Another zero waste inspiration, Andrea Sanders, founded her nonprofit Be Zero in our local town of Boulder to educate and inspire people to make less trash. Through community outreach, workshops, outdoor cleanups, and blog, Sanders and the Be Zero team walk us through everything from waste free cooking to how she manages day to day life without creating trash.
Many attribute the rapid growth of the movement to the internet and the rise of social media. This is partly because many well-known zero wasters have been noticed for sharing their stories, hacks, DIYs and shopping endeavors via YouTube, Instagram, Twitter, Facebook and personal blogs. But, influencers aren’t the only ones making a serious commitment to this lifestyle. Corporations, cities, and even countries are beginning to recognize zero waste as a legitimate solution for plastic pollution and climate damage, and create systems that make living zero waste even easier. Certain cities like Washington DC have a plastic bag tax, financially encouraging customers to bring their own reusable bags to stores and shops. Even Starbucks has promised to phase out their single-use straws for a straw-less cup option, which is a huge win for everyone tired of saying “No straw, please” on repeat.
How to get involved!
What’s awesome about incorporating a zero waste lifestyle is that you make the journey unique to your needs. Love using a straw? Switch from single-use to reusable. Fine going totally straw-less? That’s cool too. The first step to making less waste is doing something we call a “waste audit”–which means going through your trash and taking inventory of where most of your waste comes from. For those of us who go out to eat often, this may mean an abundance of Styrofoam takeout containers and single-use utensils–all of which cannot be recycled. For others, this might mean a lot of food waste that could otherwise be composted. Whatever you find during your waste audit, there is likely a sustainable swap–from zero waste laundry items, to school & office supplies.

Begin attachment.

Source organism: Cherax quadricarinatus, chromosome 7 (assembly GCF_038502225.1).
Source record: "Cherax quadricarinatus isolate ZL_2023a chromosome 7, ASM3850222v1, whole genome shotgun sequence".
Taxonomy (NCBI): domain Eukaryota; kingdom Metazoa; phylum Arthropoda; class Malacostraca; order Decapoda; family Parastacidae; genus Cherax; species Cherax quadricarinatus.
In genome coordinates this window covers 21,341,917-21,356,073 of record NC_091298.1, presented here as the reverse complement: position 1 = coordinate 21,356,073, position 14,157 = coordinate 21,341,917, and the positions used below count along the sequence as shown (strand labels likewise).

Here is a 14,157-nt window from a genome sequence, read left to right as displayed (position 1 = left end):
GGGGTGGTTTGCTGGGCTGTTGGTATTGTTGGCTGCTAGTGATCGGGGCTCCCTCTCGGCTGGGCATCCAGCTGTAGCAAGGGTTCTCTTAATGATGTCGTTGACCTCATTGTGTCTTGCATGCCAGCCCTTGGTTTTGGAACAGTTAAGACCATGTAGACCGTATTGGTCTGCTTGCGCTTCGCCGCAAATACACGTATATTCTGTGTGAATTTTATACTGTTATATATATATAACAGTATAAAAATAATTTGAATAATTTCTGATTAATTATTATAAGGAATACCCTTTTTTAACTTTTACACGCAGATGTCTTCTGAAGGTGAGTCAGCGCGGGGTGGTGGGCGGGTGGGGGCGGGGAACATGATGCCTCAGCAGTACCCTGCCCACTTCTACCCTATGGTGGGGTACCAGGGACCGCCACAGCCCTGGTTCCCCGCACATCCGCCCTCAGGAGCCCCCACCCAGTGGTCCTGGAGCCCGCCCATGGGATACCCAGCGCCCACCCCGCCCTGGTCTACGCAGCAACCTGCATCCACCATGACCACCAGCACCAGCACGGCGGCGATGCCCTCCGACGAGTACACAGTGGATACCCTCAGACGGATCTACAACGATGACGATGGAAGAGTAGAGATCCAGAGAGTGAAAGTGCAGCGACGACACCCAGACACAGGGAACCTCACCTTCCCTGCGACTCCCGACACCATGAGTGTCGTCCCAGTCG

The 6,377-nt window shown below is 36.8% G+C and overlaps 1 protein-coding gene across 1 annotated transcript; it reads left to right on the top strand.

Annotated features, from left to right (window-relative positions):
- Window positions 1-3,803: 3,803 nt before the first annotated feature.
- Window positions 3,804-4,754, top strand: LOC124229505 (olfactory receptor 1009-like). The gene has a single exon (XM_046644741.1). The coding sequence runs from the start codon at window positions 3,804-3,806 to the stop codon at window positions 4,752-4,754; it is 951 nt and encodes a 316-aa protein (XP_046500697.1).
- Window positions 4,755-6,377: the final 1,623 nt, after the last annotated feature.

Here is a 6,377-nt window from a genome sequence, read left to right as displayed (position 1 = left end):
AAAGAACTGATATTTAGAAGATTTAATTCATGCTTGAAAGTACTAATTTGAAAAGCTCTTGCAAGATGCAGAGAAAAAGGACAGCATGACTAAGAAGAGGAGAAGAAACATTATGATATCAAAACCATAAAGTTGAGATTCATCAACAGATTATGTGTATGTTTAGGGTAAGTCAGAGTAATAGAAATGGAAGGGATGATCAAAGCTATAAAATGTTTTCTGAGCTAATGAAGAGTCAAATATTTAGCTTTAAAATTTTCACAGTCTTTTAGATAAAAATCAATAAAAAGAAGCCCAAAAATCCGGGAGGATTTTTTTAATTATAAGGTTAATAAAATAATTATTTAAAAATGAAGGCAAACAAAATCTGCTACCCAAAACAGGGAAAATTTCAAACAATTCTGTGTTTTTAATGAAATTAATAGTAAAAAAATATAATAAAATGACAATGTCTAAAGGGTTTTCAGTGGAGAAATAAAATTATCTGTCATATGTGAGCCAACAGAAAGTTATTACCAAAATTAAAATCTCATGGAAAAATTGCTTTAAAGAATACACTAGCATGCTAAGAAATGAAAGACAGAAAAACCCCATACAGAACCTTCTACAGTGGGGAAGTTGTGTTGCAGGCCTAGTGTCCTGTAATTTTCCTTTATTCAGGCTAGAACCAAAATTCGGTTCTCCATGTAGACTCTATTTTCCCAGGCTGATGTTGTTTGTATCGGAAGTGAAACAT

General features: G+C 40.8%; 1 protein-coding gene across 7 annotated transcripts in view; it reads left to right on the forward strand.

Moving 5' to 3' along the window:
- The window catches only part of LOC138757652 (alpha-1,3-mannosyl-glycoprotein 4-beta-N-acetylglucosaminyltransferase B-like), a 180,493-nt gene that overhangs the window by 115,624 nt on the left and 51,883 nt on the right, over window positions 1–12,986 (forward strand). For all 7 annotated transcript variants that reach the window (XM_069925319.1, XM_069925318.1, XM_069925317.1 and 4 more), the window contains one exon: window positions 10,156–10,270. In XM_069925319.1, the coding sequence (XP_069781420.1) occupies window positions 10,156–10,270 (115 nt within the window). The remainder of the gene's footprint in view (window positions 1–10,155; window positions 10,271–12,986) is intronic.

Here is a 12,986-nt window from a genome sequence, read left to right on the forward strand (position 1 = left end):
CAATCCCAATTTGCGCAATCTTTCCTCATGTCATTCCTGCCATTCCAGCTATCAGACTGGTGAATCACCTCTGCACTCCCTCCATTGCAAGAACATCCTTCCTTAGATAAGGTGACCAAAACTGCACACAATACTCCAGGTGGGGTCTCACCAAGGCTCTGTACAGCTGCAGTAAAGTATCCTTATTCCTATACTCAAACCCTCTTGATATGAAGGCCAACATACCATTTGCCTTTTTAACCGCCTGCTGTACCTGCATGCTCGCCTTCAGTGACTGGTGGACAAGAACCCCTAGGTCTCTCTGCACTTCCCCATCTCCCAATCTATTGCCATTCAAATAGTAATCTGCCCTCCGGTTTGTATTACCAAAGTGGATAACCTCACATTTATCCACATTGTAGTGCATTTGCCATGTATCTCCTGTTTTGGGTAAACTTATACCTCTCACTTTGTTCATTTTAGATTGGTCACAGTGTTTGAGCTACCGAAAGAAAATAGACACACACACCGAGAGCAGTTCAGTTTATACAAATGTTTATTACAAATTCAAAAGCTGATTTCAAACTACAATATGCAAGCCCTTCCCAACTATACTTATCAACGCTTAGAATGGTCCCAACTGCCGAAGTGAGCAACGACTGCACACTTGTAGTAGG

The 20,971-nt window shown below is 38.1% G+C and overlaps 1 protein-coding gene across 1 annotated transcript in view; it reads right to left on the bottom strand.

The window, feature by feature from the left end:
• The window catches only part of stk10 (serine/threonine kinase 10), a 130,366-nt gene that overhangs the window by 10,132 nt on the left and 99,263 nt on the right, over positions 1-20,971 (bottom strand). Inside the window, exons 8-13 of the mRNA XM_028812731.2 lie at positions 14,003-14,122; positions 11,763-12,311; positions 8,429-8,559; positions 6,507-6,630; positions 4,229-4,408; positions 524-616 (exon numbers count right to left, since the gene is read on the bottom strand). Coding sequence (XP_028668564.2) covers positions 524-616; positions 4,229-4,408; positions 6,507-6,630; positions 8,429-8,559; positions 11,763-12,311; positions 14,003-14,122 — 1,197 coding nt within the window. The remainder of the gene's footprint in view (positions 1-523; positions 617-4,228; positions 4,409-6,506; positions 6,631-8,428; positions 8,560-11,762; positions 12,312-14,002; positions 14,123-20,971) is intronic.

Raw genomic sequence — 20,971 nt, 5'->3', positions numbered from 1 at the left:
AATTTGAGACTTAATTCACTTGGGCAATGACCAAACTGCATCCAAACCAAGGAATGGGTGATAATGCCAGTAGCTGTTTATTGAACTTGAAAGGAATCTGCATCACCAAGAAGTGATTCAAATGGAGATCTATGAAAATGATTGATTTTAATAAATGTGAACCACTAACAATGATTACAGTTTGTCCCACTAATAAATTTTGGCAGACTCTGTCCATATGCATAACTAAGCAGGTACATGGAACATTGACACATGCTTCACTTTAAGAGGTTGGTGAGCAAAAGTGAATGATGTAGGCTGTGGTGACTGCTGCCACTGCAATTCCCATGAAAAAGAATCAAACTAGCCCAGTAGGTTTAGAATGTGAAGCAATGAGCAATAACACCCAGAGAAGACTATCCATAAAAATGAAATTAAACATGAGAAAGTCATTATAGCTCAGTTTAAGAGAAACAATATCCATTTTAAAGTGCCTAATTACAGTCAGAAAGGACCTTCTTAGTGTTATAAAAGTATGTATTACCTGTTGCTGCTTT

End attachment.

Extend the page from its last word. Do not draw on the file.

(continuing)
After you’ve completed your waste audit and identified where the bulk of your trash is coming from, the next step is building sustainable habits to slowly begin to reduce that waste. It does help to start with some zero waste living products, but, with some items you already have at home and a little creativity, you can DIY your own zero waste essentials! But the most important part of truly creating change is by changing your daily habits. If you get a cup of coffee each morning, adjust your habits to always bring a reusable coffee mug to the cafe. If you love splurging on makeup and clothes, try to be a more “conscious consumer” and only buy what you truly need–bonus points if they’re made out of sustainable materials too (shop plastic-free beauty here!)! As we’ve said, a zero waste lifestyle is a journey, and cannot be done in one day. It starts with awareness and education, and the power of daily decisions.
This month, and every March at EarthHero, we’re challenging you to go zero waste with us! Throughout the month of March, we’ll be releasing tips, tricks, challenges, and our own personal experiences trying to make less trash–starting with an intro to the movement, then lessons on how to reduce waste in your home, kitchen, and on-the-go. Changing lifelong habits can seem daunting and overwhelming, but we’re here to make it as easy as possible.
We want to show you that living sustainably doesn’t have to be hard, expensive, time consuming, or inconvenient. Want to know how to make less trash at home? Coming right up! Single use on-the-go items got you down? Look no further! Tired of wasting food in the kitchen? We’ve got that covered too! With a little practice and some everyday hacks, you’ll be on your way to waste reduction in no time!
So, how do YOU live a zero waste lifestyle? Share your tips with the hashtag #ZeroWasteMarch and tag @ShopEarthHero on Facebook and Instagram! Then, check out our top zero waste products to get you started on your journey here!
This blog was originally posted on March 1, 2018, and was last updated on March 4, 2022.